Thèse de doctorat en Informatique
Soutenue le 03-10-2014
à Grenoble , dans le cadre de École doctorale mathématiques, sciences et technologies de l'information, informatique (Grenoble) , en partenariat avec Laboratoire d'informatique de Grenoble (laboratoire) .
Le président du jury était James L Crowley.
Le jury était composé de David Daney.
Estimation des Intentions de l'utilisateur pour la navigation semi-autonome d'un fauteuil roulant robotique
L'auteur n'a pas fourni de résumé en français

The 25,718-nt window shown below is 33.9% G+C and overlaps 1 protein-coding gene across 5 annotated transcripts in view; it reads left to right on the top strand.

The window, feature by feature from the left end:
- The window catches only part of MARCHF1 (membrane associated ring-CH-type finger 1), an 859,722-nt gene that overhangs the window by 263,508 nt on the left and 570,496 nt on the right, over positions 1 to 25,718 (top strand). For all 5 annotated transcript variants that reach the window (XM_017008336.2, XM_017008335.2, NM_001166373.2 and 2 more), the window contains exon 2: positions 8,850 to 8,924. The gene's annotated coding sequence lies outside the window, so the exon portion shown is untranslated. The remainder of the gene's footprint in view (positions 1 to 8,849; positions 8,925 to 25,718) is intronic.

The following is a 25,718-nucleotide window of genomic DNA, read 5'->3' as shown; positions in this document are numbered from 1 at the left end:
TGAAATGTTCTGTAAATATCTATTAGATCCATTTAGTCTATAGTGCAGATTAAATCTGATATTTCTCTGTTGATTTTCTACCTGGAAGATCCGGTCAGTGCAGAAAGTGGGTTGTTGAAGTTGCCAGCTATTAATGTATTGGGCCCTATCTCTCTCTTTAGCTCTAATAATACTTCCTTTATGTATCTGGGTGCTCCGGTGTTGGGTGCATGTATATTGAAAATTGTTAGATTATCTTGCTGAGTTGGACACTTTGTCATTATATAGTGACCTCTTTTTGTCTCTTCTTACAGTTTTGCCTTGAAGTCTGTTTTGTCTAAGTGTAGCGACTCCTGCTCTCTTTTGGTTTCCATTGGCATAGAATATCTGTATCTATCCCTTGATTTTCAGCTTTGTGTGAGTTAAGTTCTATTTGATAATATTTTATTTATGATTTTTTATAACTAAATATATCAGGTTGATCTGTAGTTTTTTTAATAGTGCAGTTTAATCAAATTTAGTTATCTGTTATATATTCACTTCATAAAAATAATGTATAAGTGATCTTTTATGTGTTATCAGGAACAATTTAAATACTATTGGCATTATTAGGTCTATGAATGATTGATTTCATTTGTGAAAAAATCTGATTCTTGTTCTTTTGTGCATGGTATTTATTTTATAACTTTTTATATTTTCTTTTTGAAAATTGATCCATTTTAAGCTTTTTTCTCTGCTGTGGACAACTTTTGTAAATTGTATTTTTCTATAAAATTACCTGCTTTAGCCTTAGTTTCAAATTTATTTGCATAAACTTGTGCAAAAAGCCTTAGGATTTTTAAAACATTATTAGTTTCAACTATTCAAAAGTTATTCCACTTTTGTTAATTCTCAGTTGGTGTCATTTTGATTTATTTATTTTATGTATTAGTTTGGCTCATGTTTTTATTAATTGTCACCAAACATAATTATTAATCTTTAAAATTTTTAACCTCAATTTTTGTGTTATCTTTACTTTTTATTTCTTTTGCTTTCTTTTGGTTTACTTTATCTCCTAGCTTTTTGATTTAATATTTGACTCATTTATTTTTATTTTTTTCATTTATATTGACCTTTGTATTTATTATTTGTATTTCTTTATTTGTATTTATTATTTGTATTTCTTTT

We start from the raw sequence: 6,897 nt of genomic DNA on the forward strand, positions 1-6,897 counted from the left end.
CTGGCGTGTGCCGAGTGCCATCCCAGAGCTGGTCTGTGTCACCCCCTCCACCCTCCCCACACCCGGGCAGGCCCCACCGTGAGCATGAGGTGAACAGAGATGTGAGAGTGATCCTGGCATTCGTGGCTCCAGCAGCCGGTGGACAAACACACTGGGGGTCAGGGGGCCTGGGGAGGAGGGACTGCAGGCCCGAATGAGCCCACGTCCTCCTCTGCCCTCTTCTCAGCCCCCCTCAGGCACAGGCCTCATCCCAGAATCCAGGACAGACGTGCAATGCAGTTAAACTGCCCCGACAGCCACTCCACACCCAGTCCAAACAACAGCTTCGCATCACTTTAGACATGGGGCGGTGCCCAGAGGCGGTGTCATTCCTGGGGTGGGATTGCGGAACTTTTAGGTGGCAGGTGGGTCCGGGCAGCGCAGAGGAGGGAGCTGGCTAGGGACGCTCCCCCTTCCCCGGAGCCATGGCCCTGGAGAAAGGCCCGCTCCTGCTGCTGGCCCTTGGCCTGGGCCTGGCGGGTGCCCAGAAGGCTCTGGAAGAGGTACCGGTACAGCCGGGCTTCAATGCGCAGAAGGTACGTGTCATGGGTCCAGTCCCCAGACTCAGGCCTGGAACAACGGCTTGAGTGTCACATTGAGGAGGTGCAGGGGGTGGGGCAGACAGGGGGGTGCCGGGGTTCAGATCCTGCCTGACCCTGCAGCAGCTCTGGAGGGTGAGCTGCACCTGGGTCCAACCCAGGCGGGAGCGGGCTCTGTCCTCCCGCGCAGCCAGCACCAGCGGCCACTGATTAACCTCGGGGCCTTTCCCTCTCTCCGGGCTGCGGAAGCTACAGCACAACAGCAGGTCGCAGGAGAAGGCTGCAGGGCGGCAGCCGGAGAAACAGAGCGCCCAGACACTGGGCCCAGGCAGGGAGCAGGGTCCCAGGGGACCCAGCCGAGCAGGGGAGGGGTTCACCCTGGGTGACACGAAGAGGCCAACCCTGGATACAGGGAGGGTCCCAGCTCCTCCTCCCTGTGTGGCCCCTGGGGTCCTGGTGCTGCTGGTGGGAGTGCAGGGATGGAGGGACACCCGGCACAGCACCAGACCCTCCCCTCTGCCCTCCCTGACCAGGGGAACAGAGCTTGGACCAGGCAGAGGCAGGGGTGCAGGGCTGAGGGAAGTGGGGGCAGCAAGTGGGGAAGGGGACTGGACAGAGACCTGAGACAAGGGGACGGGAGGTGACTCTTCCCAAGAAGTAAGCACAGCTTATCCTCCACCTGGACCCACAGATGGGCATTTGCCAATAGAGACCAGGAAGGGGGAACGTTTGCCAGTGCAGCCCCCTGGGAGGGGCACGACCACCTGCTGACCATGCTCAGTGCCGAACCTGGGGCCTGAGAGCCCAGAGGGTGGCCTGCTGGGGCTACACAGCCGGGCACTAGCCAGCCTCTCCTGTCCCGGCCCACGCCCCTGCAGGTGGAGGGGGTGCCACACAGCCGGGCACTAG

This thesis focuses on semi-autonomous wheelchair navigation. We aim to design asystem respecting the following constraints.Safety: The system must avoid collisions with objects and specially with humans present in the scene.Usability: People with motor disabilities and elders often have problems using joysticks and other standard control devices. The use of more sophisticated and human-like ways of interacting with the robot must be addressed to improve the acceptance and comfort for the user. It is also considered that the user could just be able to move one finger and so the request of human intervention should be as reduced as possible to accomplish the navigation task.Compliance:} The robot must navigate securely among obstacles while reducing the frustration caused to the user by taking into account his intentions at different levels; final destination, preferred path, speed etc.Respect of social conventions: When moving, the robot may considerably disturb people around it, especially when its behavior is perceived as unsocial. It is thus important to produce socially acceptable motion to reduce disturbances. We will also addresses the issue of determining those places where the robot should be placed in order become part of an interacting group.In this work we propose to estimate the user's intention in order to reduce thenumber of necessary commands to drive a robotic wheelchair and deal withambiguous or inaccurate input interfaces. In this way, the wheelchair can be incharge of some part of the navigation task and alleviate the user involvement.The proposed system takes into account the user intention in terms of the finaldestination and desired speed. At each level, the method tries to favor themost ``reasonable'' action according to the inferred user intention.The user intention problem is approached by using a model of the user based onthe hypothesis that it is possible to learn typical destinations (those wherethe user spends most of his time) and use this information to enhance theestimation of the destination targeted by the user when he is driving therobotic wheelchair.A probabilistic framework is used to model the existent relationship betweenthe intention of the user and the observed command. The main originality of theapproach relies on modeling the user intentions as typical destinations and theuse of this estimation to check the reliability of a user's command to decidehow much preeminence it should be assigned by the shared controller whenmanaging the robot's speed.The proposed shared-control navigation system considers the direction of thecommands given by the user, the obstacles detected by the robot and the inferreddestination to correct the robot's velocity when necessary. This system is basedon the dynamic window approach modified to consider the input given by the user,his intention, the obstacles and the wheelchair's dynamic constraints tocompute the appropriate velocity command.All of the results obtained in this thesis have been implemented and validatedwith experiments, using both real and simulated data. Real data has beenobtained on two different scenarios; one was at INRIA's entry hall and the otherat the experimental apartment GERHOME.